I’ve written two relatively recent articles on the economy. The first summarized Lauren Baker of ITR Economics keynote address at BPCON 22. She concluded that signs point to a potential soft landing in the economy—the aversion of disaster. Great news!
I discussed the potential that the throttling of commercial credit markets could crash-land this potential soft landing.
In my second article, I talked about the implications of the credit cycle. I overviewed Howard Marks’ thoughts on the potentially disastrous impact of a restricted credit market. We discussed the characteristics of a generous credit market as well as a tight one. We reviewed the possible impact on the economy and what could go right or wrong.
This article will review how to invest in great deals in any market. Remember. Howard Marks said that the best deals are made in the worst of markets. He’s not wrong.
I don’t know if we are going into a bad market. However, it is possible. And if that happens, many of us will find opportunities that we have been longing for during this roaring past decade.
The Commercial Real Estate Value Proposition
Another famous investor, Nathan Rothschild, said, “the time to buy is when there’s blood in the streets.”
I want to discuss the power of investing in intrinsic value. Warren Buffett looks for this. So do other investors like John Templeton, Howard Marks, and more. Many of these investors were profiled in a wonderful book by William Green: “Richer, Wiser, Happier: How the World’s Greatest Investors Win in Markets and Life.” I highly recommend this book.
Michelangelo also looked for intrinsic value. Yes, I’m talking about the sculptor Michelangelo. Rather than take a deep dive on that, I’ll refer you to my article here.
Warren Buffett learned from his mentor, Benjamin Graham, that finding unexplored or unrecognized intrinsic value is the strategy to reliably build wealth. This works in the stock market, real estate, and everywhere in life. Warren Buffett famously said, “price is what you pay, value is what you get.”
Yes, I am talking about value investing in real estate. As many of you know, Jeff Bezos reportedly removed the lightbulbs from all of Amazon’s vending machines. Why did he do this? Because he couldn’t see the point in wasting electricity, manpower, and a light bulb to advertise Lance snacks or whatever company had the sign on the vending machine.
Bezos knows the power of a dollar. One dollar saved or added to the bottom line every month translates to $12 per year. The current price-to-earnings ratio at Amazon has hovered in the vicinity of 100 for several years.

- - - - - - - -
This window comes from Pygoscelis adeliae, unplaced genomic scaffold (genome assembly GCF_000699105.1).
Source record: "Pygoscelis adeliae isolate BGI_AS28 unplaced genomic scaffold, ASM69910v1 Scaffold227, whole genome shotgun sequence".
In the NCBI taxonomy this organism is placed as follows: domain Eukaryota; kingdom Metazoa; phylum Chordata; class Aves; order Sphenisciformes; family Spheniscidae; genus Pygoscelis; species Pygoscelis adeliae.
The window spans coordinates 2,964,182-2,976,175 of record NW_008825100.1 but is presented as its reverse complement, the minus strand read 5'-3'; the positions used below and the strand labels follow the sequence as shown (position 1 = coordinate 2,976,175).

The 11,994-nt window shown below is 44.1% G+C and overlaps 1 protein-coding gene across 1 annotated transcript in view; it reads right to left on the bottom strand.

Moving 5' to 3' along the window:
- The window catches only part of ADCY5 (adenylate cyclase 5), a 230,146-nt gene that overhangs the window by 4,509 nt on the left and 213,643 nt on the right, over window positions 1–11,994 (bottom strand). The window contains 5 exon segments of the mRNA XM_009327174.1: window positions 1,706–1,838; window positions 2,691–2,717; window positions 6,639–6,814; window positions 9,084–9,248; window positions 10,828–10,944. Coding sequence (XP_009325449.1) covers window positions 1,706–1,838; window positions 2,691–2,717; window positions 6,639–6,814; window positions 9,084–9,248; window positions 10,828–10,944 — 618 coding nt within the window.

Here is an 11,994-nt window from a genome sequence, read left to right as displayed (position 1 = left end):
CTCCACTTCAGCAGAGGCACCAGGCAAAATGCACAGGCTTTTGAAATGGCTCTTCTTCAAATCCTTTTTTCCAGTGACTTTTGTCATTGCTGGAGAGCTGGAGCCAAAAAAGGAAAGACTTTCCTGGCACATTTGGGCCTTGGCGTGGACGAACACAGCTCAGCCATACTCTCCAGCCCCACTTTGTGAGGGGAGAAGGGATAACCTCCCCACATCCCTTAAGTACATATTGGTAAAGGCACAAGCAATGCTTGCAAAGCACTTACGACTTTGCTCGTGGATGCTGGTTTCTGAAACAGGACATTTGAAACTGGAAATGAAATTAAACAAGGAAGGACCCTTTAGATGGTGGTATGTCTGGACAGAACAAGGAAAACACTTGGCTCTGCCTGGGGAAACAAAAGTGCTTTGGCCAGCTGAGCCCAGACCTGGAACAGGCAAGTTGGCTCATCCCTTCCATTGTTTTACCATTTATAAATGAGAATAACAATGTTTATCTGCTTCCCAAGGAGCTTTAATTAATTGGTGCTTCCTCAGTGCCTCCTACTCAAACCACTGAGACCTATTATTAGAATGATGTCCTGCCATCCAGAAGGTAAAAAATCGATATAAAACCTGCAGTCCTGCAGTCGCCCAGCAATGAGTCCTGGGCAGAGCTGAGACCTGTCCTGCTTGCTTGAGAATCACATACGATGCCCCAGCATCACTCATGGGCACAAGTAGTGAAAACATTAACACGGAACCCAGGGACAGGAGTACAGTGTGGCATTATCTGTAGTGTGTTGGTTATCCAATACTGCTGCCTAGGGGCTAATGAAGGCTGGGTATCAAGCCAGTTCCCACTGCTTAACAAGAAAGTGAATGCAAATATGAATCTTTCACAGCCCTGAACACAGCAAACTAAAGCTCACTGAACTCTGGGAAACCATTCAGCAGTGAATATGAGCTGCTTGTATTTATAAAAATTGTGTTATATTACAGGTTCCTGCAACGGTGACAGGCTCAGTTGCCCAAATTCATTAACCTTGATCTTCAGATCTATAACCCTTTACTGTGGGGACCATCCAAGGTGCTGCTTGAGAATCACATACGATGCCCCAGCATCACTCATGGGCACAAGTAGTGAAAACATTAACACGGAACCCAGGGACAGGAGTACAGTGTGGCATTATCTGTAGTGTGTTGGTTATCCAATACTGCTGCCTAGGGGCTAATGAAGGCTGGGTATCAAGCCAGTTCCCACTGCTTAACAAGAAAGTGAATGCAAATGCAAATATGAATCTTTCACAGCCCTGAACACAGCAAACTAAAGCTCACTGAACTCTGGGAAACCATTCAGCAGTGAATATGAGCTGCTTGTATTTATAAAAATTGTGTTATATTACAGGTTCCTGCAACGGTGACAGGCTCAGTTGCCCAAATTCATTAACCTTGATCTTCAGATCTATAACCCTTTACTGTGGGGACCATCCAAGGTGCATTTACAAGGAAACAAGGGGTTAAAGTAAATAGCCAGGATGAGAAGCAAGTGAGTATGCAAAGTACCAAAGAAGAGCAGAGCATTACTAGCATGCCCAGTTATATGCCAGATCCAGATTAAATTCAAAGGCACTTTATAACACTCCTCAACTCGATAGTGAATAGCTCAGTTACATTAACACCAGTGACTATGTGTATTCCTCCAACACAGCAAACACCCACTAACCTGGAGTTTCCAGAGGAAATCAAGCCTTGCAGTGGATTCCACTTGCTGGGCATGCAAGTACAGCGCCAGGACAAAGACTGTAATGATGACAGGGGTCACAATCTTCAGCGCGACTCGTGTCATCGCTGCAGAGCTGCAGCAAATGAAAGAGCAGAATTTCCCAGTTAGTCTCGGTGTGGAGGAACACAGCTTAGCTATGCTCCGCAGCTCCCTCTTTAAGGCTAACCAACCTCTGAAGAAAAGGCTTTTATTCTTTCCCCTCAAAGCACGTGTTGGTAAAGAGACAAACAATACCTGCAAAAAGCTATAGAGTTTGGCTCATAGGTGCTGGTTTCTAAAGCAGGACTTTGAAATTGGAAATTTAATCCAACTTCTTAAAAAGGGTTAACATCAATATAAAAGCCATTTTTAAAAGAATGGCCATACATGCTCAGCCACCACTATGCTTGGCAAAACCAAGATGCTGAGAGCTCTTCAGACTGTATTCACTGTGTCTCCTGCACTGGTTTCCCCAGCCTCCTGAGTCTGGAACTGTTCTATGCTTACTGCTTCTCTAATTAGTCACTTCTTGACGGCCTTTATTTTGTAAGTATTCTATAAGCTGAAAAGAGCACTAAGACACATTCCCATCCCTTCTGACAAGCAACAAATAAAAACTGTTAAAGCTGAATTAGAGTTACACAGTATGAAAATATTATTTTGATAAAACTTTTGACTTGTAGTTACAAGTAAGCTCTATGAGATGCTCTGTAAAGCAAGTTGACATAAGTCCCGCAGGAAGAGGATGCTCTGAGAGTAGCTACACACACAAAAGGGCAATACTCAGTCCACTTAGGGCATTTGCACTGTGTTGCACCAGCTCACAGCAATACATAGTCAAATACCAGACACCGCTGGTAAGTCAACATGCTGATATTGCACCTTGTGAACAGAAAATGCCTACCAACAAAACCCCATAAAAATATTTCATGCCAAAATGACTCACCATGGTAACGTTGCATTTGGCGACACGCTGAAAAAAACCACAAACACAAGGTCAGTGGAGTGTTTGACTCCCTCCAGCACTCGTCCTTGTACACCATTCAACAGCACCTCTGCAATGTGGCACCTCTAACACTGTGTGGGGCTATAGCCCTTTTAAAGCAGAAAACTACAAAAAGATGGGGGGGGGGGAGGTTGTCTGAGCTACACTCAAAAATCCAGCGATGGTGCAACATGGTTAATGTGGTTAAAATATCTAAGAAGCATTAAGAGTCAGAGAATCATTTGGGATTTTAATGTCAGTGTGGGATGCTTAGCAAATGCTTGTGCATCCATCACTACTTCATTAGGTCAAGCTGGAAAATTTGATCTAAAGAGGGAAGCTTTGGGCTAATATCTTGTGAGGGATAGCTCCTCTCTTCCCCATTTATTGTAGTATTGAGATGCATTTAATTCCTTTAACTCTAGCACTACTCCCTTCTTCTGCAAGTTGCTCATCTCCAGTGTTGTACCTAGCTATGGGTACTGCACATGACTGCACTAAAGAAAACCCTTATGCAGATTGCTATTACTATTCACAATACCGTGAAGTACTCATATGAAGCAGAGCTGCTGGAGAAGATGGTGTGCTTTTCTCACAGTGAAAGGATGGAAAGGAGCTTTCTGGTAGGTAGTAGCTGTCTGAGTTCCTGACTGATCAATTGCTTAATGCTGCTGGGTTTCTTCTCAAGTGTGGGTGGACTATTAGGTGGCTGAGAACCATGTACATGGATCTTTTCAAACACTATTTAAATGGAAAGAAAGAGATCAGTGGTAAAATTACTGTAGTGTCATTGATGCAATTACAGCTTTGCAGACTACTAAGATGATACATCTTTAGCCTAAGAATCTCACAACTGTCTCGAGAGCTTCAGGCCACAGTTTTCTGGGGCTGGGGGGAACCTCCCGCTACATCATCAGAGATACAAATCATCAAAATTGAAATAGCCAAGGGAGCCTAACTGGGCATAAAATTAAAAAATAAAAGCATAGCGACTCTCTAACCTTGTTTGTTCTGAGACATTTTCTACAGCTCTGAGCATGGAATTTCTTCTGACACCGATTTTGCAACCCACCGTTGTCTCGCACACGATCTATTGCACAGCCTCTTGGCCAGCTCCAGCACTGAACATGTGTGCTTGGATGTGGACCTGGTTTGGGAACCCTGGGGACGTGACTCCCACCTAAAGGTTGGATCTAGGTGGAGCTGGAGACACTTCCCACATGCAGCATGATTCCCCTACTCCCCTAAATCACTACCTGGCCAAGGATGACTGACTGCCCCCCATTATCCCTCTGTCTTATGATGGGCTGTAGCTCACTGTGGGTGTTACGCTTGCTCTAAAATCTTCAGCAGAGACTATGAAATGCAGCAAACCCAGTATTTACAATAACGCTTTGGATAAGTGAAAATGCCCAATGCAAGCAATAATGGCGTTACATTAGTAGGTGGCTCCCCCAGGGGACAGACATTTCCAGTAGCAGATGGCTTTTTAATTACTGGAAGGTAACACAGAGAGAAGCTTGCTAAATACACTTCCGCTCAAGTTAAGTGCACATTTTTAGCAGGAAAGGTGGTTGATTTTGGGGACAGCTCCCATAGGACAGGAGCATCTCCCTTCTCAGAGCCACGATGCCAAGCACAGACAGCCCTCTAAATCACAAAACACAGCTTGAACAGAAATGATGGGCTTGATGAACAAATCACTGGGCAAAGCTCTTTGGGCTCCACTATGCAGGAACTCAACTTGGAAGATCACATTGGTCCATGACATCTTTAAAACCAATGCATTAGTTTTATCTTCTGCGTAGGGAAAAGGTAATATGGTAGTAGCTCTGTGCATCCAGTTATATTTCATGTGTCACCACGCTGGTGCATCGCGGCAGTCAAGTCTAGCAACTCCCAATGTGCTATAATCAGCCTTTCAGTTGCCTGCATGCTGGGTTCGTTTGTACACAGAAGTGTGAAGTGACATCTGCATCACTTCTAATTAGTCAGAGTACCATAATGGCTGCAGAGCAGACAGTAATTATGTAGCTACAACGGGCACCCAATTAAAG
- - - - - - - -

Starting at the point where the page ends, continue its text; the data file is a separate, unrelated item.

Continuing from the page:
This means that $12 added to their net annual income translates into over $1,200 in wealth for Bezos and his collective Amazon investors. Pretty cool to think of leveraging $1 into over $1,200!
Commercial real estate works much the same way. Here is a graphic to show you what I mean:
So how can one dollar of additional net operating income in commercial real estate translate into additional wealth? Let me give you seven examples:
- Fill 15 vacant apartments at $825/unit? translates to $12,375/month = $148,500/year divided by 6% cap rate = $2.475M (potential increased value).
- Save $35/client per month on water bills * 125 units translates to $4,735/month = $52,500/year = $875K potential increased value.
- Raise mobile home lot rent by 5% = $15/month * 300 spaces? translates to $4,500/month = $54K = $900K potential increased value.
- Spend $100K to add paid outdoor storage at $10K/month = $120K/year = $2M potential increased value (over 100% annual ROI). ?
- Add U-Haul at $3,000/month ?= $36K/year = $600K potential increased value.
- Add point-of-sale Items in self-storage at $1,000/month? = $12K/year = $200K potential ?increased value.
- Add insurance and late fees in storage at $5/month * 800 storage units = $4,000/month = $48,000 = $800K potential increased value.
Where Do You Find Value in Real Estate?
You can find value in many different arenas. A friend of mine and expert investor, Eric Eickhof, is a real estate broker in Minnesota. He showed me how to buy a 4-bedroom house near the University of Minnesota’s campus for $400,000 and rent it out for over $4,000 per month.
How? By furnishing the house and renting it to seven individual students. This is an example of intrinsic value creation. Eric saw in the house a potential that many other investors missed.